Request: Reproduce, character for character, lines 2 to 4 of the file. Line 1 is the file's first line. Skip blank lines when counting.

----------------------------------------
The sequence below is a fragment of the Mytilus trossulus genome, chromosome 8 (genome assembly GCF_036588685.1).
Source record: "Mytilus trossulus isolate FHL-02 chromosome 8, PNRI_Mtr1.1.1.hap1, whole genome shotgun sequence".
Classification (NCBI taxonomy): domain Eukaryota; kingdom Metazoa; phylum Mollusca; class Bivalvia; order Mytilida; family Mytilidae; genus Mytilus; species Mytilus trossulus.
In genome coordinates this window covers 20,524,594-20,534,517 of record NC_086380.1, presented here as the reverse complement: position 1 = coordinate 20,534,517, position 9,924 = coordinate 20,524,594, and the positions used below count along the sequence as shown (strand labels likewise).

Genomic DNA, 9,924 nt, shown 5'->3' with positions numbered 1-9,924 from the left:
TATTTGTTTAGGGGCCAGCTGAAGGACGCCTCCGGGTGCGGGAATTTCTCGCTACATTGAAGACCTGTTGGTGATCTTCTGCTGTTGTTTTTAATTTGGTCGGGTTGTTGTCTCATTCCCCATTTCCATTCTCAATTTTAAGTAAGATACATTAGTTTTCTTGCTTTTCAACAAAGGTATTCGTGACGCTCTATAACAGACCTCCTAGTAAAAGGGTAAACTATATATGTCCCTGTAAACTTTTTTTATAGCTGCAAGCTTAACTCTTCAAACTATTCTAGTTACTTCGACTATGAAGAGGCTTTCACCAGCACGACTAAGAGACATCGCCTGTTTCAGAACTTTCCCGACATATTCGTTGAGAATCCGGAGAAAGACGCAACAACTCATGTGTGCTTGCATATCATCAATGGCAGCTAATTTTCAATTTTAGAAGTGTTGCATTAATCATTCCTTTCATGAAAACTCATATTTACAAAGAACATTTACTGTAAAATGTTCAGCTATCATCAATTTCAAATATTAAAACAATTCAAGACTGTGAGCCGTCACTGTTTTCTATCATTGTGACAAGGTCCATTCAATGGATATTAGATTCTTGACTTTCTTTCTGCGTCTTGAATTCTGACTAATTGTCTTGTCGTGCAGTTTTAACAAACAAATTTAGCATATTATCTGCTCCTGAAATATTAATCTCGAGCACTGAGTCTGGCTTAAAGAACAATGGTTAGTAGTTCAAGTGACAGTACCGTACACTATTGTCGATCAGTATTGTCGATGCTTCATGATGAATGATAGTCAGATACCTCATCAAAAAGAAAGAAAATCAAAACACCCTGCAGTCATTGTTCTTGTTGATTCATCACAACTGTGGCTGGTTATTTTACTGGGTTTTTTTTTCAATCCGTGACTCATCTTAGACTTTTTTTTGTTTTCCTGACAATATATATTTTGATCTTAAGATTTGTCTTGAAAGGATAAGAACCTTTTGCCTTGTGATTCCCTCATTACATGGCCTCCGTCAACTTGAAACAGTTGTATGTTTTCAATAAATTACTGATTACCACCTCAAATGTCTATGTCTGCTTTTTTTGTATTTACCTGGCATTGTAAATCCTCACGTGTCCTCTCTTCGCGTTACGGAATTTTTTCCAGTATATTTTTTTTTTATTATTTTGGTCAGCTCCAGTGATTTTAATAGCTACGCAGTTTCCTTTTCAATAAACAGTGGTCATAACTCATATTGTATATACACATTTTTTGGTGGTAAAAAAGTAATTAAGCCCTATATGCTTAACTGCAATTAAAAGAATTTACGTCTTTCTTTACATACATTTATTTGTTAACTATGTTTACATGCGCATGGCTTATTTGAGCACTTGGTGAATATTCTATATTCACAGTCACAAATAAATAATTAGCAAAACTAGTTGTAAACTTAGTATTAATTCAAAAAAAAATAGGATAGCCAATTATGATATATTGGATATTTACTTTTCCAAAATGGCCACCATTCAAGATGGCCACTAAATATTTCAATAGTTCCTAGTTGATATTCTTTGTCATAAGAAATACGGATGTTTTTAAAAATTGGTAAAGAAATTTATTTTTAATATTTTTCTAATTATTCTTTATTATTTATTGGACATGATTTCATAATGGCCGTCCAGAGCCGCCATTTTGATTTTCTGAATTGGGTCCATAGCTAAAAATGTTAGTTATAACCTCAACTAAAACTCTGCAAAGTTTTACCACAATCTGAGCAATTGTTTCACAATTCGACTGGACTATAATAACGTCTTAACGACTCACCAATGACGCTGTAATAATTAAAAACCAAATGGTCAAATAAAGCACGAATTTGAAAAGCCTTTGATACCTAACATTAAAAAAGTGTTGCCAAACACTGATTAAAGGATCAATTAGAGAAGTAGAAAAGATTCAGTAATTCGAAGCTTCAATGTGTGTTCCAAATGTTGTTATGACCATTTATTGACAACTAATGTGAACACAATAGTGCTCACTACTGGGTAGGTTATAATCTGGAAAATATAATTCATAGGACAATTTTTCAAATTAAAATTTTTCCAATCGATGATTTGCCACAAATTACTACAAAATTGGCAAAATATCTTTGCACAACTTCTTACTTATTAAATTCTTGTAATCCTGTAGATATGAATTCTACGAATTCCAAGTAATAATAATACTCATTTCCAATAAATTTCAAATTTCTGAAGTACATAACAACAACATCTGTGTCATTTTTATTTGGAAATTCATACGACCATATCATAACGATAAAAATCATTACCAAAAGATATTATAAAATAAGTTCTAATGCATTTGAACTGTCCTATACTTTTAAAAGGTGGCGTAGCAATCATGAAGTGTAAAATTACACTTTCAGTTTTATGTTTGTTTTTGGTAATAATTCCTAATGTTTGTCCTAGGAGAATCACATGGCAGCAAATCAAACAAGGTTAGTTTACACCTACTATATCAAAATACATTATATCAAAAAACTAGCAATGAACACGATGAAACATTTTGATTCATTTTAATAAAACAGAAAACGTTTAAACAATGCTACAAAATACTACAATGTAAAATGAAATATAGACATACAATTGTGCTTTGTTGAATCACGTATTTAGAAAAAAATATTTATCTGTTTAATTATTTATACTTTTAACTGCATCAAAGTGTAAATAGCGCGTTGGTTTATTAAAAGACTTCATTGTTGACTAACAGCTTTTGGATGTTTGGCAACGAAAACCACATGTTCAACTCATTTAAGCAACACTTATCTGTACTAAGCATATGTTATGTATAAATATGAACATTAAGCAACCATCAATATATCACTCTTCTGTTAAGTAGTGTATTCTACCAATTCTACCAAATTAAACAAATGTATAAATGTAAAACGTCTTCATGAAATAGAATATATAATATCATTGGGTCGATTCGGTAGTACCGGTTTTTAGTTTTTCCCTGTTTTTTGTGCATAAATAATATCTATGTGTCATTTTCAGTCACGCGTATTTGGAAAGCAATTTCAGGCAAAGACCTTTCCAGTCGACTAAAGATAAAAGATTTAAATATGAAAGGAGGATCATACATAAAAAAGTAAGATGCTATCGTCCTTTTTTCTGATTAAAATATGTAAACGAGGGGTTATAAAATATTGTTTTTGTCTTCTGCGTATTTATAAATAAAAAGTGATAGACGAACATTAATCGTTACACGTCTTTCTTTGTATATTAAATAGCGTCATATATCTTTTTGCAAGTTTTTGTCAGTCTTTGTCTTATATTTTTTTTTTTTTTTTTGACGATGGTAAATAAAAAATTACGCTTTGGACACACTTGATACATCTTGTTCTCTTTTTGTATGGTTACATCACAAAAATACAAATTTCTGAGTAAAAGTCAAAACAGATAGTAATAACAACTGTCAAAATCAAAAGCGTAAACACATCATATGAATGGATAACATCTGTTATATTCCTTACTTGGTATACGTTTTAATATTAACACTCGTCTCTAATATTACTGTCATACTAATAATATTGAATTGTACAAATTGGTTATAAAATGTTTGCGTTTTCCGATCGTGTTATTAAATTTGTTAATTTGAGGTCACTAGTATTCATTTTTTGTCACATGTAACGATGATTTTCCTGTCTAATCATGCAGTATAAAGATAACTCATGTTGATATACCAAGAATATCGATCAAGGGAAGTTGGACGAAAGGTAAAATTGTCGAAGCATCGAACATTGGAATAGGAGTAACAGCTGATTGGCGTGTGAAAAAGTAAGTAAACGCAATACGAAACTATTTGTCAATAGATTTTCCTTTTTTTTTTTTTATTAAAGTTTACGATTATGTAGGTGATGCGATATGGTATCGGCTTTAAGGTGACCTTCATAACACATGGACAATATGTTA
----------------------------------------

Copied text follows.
Source record: "Mytilus trossulus isolate FHL-02 chromosome 8, PNRI_Mtr1.1.1.hap1, whole genome shotgun sequence".
Classification (NCBI taxonomy): domain Eukaryota; kingdom Metazoa; phylum Mollusca; class Bivalvia; order Mytilida; family Mytilidae; genus Mytilus; species Mytilus trossulus.
In genome coordinates this window covers 20,524,594-20,534,517 of record NC_086380.1, presented here as the reverse complement: position 1 = coordinate 20,534,517, position 9,924 = coordinate 20,524,594, and the positions used below count along the sequence as shown (strand labels likewise).